Time Travel Photos: Growing Up in Dingley Hall
One of the best things about living at Dingley Hall was seeing the look on your friend’s face when, after droving up the long driveway and turning the corner, the building came into view. But I could never leave them gaping for long before I confessed that we didn’t actually live in the whole house.
Dingley Hall was the ruined shell of a grade 2 listed building in the English countryside when it was bought and divided it up into 11 houses and apartments. It’s quite common with buildings of that type and although Dingley Hall is a private residence I’m sure there are similar places that have been turned into hotels where you could stay.
We moved to Dingley when I was ten and my mum and dad lived there for about 30 years, long after I flew the nest. But I still spent a lot of time there when I came back from my travels. Our house was The Cloisters which had three towers, walls a foot thick and small drafty windows. I’ve spent a lot of time sitting by the open fire trying to stay warm.
The last time I was there with the Mucho Man and the Candy kids for mum’s 70th birthday party we took some mock wedding photos by Dingley Church which is at the bottom of our garden because it’s the perfect setting for an English country wedding.
Now we’re really married and thinking of buying our own house here in Australia. I’m sure it won’t be stately in any way but I hope we can fill it with more magical memories.
Where did you grow up?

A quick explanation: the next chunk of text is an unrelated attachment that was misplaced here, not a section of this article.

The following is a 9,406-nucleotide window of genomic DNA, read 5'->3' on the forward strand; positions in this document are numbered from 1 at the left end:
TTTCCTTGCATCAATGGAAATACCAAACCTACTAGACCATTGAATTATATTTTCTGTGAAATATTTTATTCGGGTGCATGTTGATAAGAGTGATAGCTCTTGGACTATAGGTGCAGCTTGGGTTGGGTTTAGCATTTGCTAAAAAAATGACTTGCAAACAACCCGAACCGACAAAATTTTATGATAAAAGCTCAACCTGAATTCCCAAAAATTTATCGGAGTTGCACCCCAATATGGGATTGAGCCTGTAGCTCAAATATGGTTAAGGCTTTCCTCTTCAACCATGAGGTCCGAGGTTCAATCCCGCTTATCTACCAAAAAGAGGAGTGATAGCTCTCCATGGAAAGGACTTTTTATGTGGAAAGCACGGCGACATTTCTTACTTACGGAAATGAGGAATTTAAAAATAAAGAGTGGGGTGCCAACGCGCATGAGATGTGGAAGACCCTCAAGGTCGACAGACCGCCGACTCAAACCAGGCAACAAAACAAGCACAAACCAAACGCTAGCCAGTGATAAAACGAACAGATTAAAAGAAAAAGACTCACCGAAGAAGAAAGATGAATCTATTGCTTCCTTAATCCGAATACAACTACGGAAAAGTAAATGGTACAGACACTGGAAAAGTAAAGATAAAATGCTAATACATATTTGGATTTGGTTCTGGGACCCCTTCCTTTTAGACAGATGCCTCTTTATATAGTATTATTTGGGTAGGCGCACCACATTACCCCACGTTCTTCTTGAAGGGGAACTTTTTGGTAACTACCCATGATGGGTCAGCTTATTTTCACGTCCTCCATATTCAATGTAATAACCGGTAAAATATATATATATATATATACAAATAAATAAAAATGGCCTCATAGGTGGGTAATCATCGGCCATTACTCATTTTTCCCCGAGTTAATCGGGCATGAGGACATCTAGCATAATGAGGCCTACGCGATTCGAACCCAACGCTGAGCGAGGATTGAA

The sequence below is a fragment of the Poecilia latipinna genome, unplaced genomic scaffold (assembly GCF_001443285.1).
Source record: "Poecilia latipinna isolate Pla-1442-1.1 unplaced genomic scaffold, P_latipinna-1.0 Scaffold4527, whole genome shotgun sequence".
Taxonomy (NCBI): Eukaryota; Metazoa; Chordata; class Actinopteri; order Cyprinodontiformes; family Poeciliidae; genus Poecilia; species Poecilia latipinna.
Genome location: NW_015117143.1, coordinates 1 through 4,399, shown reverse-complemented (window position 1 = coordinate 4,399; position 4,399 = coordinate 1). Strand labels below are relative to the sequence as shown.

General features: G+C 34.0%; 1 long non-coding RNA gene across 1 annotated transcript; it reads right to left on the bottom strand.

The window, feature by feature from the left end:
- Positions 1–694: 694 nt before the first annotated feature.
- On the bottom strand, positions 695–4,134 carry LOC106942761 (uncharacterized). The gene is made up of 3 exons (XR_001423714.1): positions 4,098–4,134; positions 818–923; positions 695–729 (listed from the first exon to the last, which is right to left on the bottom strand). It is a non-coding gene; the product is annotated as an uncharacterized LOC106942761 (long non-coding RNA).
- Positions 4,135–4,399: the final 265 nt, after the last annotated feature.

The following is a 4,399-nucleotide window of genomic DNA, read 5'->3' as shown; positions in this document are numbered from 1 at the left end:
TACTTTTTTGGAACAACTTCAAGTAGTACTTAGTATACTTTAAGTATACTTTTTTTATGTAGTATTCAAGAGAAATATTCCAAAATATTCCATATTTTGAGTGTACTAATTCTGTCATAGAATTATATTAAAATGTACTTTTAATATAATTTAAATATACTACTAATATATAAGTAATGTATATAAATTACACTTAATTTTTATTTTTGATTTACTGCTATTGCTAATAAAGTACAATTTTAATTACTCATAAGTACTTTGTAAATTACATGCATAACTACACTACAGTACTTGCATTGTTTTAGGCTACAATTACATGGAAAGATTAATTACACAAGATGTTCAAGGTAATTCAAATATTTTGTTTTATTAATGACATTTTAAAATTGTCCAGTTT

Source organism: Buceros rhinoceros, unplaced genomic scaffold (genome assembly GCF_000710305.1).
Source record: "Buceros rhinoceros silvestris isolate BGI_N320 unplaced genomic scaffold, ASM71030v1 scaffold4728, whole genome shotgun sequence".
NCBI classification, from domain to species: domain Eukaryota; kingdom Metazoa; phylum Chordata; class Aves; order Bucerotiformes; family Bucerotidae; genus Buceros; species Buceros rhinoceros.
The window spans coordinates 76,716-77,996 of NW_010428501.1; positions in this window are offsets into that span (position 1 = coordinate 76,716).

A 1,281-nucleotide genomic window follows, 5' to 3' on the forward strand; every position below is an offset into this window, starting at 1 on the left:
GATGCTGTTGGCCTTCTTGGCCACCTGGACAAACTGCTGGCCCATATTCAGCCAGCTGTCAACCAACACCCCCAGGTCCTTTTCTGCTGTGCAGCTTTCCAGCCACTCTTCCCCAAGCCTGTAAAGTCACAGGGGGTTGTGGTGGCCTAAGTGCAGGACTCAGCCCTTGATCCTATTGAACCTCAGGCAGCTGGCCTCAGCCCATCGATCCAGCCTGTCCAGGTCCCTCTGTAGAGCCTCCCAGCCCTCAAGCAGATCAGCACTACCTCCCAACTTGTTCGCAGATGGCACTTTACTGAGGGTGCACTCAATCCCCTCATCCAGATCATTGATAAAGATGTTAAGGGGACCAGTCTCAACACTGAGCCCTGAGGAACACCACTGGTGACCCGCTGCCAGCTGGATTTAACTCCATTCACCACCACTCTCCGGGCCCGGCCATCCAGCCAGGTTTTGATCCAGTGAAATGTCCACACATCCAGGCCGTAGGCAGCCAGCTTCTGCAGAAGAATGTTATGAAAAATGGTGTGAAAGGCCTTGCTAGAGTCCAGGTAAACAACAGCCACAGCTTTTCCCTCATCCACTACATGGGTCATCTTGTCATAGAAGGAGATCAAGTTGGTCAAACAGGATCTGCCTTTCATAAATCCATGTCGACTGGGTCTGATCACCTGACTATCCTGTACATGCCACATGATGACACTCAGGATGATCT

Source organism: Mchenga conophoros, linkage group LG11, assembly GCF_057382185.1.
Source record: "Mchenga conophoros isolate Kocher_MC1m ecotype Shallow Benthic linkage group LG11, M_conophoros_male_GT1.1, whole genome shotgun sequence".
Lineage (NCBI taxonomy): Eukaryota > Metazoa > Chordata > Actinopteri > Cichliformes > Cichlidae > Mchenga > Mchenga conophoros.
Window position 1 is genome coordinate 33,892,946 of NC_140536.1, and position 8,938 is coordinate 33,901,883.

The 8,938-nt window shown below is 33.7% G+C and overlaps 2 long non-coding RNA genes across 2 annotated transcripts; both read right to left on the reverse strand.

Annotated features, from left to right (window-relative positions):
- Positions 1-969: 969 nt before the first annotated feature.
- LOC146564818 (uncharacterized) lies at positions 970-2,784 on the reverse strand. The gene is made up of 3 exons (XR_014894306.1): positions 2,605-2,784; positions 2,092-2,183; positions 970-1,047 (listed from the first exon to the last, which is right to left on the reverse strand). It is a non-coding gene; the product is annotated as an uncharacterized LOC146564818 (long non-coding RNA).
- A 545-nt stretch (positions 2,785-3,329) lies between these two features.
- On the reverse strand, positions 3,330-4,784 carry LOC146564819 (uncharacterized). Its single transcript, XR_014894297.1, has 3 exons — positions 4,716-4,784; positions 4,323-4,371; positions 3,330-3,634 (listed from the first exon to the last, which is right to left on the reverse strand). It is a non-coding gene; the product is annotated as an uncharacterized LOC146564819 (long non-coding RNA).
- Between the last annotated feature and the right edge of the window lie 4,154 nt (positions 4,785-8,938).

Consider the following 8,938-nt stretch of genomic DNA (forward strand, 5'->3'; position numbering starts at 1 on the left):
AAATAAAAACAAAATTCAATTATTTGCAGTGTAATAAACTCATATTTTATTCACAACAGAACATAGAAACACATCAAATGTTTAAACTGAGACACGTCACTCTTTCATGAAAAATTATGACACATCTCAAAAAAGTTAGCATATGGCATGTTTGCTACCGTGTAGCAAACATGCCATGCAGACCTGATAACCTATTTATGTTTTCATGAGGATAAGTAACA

Ahh love this! What a beautiful place to grow up :) I grew up in about 9 different houses in Wiltshire and Devon.
Sounds like a lot of moving but I hear they’re beautiful areas. Sadly I don’t know the UK that well as I spent most of my time trying to escape it! I think I have been to Wiltshire though and Devon is on my to do list :)
I grew up in the ’60s in a typical suburban “ranch” house in the USA. So far removed from your lovely Dingley! Hope to visit the UK soon & tour more homes like yours. Keep up the excellent writing, Annabel!
Thank you – that ranch house sounds quite exotic to me. I don’t think we have that style in England :)
What smashing photos and what a splendid place to run around as a child Annabel. And a great name to go with it. I bet you played some fantastic games in the grounds there.
Well I am right beside the house I grew up in, a farmhouse called Marketgate. Mum turned the old stables in a great wee granny’s house and sold the big house. So now a young family is there again. I’m in bed in an attic room with sloping roofs, loving being here.
Wow, what an impressive, beautiful house!!!! Absolutely has a lot of charm and grandeur!
I grew up in the most ugly, boring provincial town. The appartment of my parents was at a city square,, designed around the 60’s. Hence: totally characterless architecture. The flat itself had no character either.
When I was 13, my parents built a new house in the countryside. It was huge, with an enormous garden around it.
Somehow my family had gotten this crazy idea to go and live there as a sort of extended family: my parents, brother and me, the parents of my father, and three unwed sisters of my father.
The livingroom was of grotesque dimensions, capable of sitting at least 30 people. And there were 8 bedrooms.
When it was finished, my grandparents decided they were too old to move and preferred to stay in their old house. One of the three sisters unexpectedly got married. My brother was sent to boarding school for disciplanary reasons. The two aunts did move in, as did my parents and me. But soon the sisters and my parents got into conflict, so the sisters moved out. I left the house at 18 to go study. So my parents lived in this enormous, unmanageable house for overr 25 years with just the two of them. Quite ridiculous!
My own house is very important to me. Nothing reveals so much of me, as my house, my home. It is totally me and I am very happy with it.